In Defence of That Kiss: Jennifer’s Body is the Queer Love Story I’ve Always Wanted

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Jennifer’s Body is a film that seems to polarize audiences, whether or not they’ve actually seen the film. Much like 2017’s all-female Ghostbusters reboot, you need not have actually watched the film to have developed passionate feelings about it.

If you’ve not yet seen the film, remedy that. The trope-subverting slasher/possession film was written by Diablo Cody (Juno) and directed by Karyn Kusama (who also directed last year’s incredible The Invitation). In a nutshell, the plot revolves around a pair of small town high school girls, Needy (Amanda Seyfried) and Jennifer (Megan Fox), who have been best friends since childhood. During a night out at the local all-ages bar, Jennifer is essentially kidnapped by an indie pop-rock band who attempts to sacrifice her to the devil in exchange for fame and fortune. As this ritual calls for a virgin, and Jennifer is anything but, the ceremony goes sideways and Jennifer is given a second shot at life – as a soul-eating demon. As Jennifer begins working her way through the high school’s population of ripe young men, Needy begins to realize that something is terribly wrong. The film builds to a passionate and deadly climax as the two women find themselves facing off over both the deaths of their classmates and the tensions within their own relationship.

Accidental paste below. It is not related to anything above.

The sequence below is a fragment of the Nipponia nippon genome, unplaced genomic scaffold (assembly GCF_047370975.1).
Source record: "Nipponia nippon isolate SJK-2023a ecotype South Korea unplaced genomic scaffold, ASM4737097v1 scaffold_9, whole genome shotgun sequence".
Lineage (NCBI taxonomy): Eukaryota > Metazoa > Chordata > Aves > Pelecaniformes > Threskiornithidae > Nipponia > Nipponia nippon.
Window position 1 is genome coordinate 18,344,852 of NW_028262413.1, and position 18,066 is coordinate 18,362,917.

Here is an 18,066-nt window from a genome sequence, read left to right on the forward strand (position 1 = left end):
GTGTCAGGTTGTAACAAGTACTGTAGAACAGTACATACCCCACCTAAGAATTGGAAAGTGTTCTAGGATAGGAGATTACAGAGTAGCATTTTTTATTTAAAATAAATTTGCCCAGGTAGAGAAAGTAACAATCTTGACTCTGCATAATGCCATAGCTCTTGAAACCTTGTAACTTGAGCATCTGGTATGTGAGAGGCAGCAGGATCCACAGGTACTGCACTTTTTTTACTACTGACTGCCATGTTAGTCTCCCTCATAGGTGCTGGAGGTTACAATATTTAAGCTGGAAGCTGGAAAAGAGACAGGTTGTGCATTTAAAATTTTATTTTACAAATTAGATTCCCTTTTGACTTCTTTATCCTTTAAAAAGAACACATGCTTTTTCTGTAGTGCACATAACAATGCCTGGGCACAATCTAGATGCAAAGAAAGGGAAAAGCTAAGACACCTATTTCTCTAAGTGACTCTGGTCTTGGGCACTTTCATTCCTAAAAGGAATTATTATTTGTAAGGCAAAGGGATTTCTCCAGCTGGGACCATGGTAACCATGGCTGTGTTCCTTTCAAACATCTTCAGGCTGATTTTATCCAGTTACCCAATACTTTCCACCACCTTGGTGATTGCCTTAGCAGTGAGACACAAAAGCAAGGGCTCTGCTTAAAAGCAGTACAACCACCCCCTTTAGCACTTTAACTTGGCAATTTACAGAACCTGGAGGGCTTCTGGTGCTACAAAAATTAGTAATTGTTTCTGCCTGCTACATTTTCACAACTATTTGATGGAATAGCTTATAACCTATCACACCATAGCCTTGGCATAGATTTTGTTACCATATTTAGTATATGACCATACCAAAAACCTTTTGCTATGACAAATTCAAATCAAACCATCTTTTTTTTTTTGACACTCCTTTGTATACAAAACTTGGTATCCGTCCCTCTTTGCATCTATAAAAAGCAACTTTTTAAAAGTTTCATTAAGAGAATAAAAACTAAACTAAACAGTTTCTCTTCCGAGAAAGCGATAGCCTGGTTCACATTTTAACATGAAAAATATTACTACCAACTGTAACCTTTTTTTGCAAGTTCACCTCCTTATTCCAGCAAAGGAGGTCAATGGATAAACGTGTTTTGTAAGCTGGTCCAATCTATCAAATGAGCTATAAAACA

A lot of the pushback against the film centred on the characterization of Jennifer. As portrayed by Megan Fox, Jennifer is a young woman who is unafraid of expressing her own sexuality, both verbally and in the way that she dresses. She is unapologetically sexually active. Desires are mapped upon Jennifer’s body – both Needy’s desires and the desires of the unfortunate males in the film.

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While her character in earlier scenes may be compared to the unfortunate women in earlier slasher films who are invariably punished for their similar approaches to sexuality, the feminist twist in Jennifer’s Body is that Jennifer’s sexuality ends up being a major source of power for her. Jennifer doesn’t use her sexuality to convince men to exert their own power to fulfill her desires – her sexuality is not a weapon in the sense that it manipulates men into letting her redirect their agency. It’s a weapon in that it allows her to literally eat men alive, absorbing their power to fuel her own.

The original trailer painted the film as a salacious sex romp filmed for the male gaze, omitting recognition of the deep and painfully intimate relationship between the two girls. It actually took me years to give the film a chance because of this marketing approach – I, too, believed that the film could hold nothing for me.

I was wrong. We were all wrong.

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Jennifer’s Body is a love story. It is not a love story between Needy and Chip, the film’s only official couple. It is not a love story between Jennifer and any of her male victims. It is a love story between Needy and Jennifer, and this fact is glaringly obvious not only in terms of subtext, but text as well.

Needy and Jennifer are the fulcrum around which the entire film spins – the movie begins with shots of the two of them and the climax is an epic battle between them. The men are mere sidepieces to the intense (and, at times, supernatural) connection the two share. Jennifer stops herself from hurting Needy after her transformation despite her overwhelming hunger, reserving her violence instead for the teenage boys at their school.